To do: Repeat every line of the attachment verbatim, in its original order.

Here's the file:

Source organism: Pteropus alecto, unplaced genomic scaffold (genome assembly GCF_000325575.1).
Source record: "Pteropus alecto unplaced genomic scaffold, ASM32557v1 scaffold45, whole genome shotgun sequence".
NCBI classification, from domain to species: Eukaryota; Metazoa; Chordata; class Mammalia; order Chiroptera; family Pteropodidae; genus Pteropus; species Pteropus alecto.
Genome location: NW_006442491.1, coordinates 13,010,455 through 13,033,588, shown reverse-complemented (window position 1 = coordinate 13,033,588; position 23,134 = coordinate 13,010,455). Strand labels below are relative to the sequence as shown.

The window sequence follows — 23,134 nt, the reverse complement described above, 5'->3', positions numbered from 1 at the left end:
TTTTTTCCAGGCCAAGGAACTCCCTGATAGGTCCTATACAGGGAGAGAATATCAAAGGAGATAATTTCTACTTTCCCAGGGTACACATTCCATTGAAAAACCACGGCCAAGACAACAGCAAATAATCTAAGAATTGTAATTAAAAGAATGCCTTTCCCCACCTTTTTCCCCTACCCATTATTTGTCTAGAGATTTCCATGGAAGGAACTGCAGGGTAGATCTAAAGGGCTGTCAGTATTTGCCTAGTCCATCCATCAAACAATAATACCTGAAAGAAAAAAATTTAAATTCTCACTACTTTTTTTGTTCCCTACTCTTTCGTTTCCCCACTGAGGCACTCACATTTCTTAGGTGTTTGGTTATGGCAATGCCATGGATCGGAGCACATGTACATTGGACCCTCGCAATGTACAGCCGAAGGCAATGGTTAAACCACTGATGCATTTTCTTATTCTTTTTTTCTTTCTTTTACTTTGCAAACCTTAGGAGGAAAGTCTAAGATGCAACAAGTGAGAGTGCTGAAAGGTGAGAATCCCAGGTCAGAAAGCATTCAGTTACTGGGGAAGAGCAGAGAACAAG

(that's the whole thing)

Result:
Source organism: Pteropus alecto, unplaced genomic scaffold (genome assembly GCF_000325575.1).
Source record: "Pteropus alecto unplaced genomic scaffold, ASM32557v1 scaffold45, whole genome shotgun sequence".
NCBI classification, from domain to species: Eukaryota; Metazoa; Chordata; class Mammalia; order Chiroptera; family Pteropodidae; genus Pteropus; species Pteropus alecto.
Genome location: NW_006442491.1, coordinates 13,010,455 through 13,033,588, shown reverse-complemented (window position 1 = coordinate 13,033,588; position 23,134 = coordinate 13,010,455). Strand labels below are relative to the sequence as shown.

The window sequence follows — 23,134 nt, the reverse complement described above, 5'->3', positions numbered from 1 at the left end:
TTTTTTCCAGGCCAAGGAACTCCCTGATAGGTCCTATACAGGGAGAGAATATCAAAGGAGATAATTTCTACTTTCCCAGGGTACACATTCCATTGAAAAACCACGGCCAAGACAACAGCAAATAATCTAAGAATTGTAATTAAAAGAATGCCTTTCCCCACCTTTTTCCCCTACCCATTATTTGTCTAGAGATTTCCATGGAAGGAACTGCAGGGTAGATCTAAAGGGCTGTCAGTATTTGCCTAGTCCATCCATCAAACAATAATACCTGAAAGAAAAAAATTTAAATTCTCACTACTTTTTTTGTTCCCTACTCTTTCGTTTCCCCACTGAGGCACTCACATTTCTTAGGTGTTTGGTTATGGCAATGCCATGGATCGGAGCACATGTACATTGGACCCTCGCAATGTACAGCCGAAGGCAATGGTTAAACCACTGATGCATTTTCTTATTCTTTTTTTCTTTCTTTTACTTTGCAAACCTTAGGAGGAAAGTCTAAGATGCAACAAGTGAGAGTGCTGAAAGGTGAGAATCCCAGGTCAGAAAGCATTCAGTTACTGGGGAAGAGCAGAGAACAAG